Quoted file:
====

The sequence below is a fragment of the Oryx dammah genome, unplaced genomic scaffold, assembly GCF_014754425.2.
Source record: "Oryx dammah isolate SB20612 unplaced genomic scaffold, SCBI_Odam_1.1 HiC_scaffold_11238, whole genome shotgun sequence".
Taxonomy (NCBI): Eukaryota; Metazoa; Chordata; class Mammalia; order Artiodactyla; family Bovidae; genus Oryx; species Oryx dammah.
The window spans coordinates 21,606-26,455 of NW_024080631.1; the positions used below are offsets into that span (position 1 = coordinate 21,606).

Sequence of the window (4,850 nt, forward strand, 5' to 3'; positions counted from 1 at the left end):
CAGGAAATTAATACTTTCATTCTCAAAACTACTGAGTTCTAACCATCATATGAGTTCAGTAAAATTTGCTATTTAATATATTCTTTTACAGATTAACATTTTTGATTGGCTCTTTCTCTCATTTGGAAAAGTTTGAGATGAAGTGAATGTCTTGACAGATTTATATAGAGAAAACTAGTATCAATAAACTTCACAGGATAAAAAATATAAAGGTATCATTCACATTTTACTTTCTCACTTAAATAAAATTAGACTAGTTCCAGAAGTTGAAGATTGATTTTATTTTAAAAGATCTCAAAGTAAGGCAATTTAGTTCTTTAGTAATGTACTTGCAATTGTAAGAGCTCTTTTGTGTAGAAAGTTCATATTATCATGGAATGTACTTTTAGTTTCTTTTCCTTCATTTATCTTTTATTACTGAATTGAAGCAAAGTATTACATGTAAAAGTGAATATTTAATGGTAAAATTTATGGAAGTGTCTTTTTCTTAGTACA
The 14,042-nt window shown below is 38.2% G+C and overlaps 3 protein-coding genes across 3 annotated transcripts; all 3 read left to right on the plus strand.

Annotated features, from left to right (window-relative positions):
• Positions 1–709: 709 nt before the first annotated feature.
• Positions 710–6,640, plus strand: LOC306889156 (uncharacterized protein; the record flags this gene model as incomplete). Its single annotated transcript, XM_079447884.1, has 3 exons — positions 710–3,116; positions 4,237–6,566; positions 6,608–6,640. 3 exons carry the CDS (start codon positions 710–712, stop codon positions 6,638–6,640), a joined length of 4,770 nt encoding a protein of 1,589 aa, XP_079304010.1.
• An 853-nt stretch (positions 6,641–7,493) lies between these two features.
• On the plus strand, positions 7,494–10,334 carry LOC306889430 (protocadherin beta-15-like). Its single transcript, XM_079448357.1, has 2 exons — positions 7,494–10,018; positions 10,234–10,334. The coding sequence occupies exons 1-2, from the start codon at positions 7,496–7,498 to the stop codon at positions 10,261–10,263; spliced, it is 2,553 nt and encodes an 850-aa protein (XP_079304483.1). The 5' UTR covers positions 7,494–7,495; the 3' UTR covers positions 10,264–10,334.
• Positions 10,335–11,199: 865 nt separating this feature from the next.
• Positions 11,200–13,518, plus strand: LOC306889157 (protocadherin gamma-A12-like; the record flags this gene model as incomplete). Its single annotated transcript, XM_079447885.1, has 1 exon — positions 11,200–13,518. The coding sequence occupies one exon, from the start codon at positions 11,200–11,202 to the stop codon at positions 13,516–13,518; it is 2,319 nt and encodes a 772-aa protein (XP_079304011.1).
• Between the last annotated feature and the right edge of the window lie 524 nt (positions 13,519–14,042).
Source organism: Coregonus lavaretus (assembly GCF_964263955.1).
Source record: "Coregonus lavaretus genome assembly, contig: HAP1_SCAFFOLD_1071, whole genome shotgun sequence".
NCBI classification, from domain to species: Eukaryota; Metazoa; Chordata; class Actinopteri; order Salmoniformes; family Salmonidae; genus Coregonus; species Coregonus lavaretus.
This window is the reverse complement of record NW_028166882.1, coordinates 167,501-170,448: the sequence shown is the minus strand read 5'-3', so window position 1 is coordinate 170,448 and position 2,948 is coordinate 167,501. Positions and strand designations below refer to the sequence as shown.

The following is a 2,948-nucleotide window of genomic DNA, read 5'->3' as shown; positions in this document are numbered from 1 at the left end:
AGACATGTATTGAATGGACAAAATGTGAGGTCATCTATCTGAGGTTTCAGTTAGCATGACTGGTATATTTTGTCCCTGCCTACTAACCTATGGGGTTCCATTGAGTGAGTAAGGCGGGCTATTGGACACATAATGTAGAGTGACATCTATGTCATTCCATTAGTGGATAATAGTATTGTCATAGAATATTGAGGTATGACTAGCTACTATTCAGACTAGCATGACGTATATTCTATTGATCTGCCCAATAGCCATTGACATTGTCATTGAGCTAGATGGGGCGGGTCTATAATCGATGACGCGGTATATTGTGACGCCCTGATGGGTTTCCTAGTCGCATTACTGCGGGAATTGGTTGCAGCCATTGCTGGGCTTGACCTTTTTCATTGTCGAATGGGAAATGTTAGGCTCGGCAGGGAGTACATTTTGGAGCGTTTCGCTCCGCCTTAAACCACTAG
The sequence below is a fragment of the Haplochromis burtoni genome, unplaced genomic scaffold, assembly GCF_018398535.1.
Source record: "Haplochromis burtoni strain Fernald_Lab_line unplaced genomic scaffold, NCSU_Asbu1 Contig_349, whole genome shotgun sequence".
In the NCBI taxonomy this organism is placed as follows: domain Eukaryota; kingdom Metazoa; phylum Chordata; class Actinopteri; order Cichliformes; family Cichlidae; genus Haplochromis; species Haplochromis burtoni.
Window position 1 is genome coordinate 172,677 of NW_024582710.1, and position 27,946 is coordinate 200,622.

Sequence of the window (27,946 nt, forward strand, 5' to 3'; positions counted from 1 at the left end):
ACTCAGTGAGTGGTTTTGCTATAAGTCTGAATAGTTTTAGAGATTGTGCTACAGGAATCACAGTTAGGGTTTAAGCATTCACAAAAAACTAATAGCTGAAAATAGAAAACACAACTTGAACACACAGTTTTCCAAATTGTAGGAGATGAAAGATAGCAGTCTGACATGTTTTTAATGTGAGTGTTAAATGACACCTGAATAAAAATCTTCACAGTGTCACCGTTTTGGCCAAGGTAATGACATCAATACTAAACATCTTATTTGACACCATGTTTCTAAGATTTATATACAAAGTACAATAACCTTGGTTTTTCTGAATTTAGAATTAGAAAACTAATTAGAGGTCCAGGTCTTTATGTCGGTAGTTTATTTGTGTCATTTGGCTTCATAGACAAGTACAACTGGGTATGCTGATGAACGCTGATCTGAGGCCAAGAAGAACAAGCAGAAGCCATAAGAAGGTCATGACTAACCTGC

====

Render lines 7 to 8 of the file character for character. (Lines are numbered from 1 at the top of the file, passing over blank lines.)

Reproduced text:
The 14,042-nt window shown below is 38.2% G+C and overlaps 3 protein-coding genes across 3 annotated transcripts; all 3 read left to right on the plus strand.

Annotated features, from left to right (window-relative positions):